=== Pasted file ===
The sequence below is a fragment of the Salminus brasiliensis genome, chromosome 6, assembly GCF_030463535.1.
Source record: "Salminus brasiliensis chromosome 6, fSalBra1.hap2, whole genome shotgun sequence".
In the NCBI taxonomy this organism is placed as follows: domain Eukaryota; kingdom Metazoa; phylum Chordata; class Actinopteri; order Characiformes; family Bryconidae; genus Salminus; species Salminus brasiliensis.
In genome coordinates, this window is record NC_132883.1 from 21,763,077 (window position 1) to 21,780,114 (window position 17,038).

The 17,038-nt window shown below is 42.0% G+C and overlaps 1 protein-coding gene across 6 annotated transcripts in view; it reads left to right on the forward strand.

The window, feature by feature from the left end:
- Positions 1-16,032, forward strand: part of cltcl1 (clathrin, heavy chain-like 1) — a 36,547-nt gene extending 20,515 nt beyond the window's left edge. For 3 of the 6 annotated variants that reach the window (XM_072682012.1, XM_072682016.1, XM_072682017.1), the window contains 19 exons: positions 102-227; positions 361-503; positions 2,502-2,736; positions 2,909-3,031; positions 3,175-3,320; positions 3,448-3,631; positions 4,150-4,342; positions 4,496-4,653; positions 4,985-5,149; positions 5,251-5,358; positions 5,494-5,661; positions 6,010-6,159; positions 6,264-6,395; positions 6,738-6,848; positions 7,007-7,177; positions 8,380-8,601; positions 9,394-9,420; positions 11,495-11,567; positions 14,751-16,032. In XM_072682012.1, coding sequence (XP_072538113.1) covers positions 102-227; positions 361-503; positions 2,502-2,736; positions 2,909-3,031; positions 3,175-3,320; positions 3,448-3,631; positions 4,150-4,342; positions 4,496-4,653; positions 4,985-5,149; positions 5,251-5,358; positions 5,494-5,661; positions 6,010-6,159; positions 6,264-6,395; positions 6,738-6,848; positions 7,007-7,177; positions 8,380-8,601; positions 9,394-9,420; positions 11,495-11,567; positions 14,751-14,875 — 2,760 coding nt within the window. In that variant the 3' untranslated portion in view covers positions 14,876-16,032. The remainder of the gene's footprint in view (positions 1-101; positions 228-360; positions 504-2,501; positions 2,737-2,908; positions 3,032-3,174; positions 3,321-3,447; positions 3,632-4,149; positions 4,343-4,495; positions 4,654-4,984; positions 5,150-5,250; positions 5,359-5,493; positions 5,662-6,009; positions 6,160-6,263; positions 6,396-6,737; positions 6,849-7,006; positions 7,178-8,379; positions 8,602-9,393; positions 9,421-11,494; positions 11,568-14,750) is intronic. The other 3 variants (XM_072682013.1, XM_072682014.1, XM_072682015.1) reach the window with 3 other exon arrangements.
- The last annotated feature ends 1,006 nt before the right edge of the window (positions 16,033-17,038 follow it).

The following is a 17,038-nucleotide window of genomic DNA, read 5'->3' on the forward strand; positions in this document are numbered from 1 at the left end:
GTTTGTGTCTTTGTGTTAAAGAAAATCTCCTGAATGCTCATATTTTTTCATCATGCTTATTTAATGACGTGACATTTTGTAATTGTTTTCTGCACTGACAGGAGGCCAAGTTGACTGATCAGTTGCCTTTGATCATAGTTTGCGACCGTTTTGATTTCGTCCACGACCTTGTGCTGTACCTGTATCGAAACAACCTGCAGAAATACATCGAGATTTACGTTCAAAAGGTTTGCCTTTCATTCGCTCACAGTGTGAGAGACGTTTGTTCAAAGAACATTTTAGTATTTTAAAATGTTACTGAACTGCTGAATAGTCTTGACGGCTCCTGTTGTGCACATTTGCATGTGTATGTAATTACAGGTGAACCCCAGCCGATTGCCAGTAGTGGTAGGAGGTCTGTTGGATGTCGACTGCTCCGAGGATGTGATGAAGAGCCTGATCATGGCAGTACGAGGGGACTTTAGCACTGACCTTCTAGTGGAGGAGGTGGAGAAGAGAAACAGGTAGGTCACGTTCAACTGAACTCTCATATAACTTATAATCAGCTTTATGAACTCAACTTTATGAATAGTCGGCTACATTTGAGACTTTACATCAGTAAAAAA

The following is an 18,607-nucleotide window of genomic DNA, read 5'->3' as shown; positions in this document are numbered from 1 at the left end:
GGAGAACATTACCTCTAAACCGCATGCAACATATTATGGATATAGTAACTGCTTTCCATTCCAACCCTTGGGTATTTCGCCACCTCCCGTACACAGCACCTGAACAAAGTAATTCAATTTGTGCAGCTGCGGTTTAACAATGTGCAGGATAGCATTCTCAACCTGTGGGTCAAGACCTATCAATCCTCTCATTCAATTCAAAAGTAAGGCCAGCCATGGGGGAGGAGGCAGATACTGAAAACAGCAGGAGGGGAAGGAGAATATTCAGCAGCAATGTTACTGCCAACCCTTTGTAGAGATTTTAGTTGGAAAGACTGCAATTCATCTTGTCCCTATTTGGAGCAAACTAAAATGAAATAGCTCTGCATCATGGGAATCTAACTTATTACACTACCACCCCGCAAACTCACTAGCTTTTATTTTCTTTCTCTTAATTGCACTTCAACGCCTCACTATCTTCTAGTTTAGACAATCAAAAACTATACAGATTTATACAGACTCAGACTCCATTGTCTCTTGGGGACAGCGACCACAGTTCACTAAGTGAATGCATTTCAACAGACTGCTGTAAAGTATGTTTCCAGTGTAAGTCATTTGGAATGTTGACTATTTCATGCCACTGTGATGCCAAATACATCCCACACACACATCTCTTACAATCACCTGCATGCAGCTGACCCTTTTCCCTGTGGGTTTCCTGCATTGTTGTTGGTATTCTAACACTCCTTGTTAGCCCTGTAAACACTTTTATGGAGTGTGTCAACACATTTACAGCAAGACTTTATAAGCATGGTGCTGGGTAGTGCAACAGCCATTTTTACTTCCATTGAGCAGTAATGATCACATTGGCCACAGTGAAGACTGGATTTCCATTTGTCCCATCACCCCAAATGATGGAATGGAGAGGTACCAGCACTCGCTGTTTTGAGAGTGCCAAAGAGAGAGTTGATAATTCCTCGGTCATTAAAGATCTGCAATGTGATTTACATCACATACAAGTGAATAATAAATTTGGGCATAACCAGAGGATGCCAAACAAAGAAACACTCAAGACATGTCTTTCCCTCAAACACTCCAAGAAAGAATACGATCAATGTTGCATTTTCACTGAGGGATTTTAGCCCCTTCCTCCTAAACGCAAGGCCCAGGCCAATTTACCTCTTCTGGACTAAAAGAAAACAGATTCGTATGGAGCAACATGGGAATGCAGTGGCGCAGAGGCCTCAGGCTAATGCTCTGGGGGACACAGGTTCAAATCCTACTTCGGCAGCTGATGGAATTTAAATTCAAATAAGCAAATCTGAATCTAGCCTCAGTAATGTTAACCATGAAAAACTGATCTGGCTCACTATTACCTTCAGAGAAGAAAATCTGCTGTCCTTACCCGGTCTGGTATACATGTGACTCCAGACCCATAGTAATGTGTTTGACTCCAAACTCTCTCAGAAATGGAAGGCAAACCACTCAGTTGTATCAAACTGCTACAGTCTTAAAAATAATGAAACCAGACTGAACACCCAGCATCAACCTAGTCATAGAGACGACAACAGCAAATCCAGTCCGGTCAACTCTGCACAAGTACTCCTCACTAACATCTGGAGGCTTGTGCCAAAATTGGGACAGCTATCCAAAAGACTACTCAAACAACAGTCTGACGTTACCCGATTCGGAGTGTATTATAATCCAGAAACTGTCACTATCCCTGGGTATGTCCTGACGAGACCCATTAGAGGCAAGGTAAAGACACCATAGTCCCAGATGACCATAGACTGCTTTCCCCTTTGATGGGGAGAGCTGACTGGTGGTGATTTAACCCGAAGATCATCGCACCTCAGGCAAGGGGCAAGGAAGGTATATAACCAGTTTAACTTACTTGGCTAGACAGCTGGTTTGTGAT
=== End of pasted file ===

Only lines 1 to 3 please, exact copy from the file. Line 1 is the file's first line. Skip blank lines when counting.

The sequence below is a fragment of the Salminus brasiliensis genome, chromosome 6, assembly GCF_030463535.1.
Source record: "Salminus brasiliensis chromosome 6, fSalBra1.hap2, whole genome shotgun sequence".
In the NCBI taxonomy this organism is placed as follows: domain Eukaryota; kingdom Metazoa; phylum Chordata; class Actinopteri; order Characiformes; family Bryconidae; genus Salminus; species Salminus brasiliensis.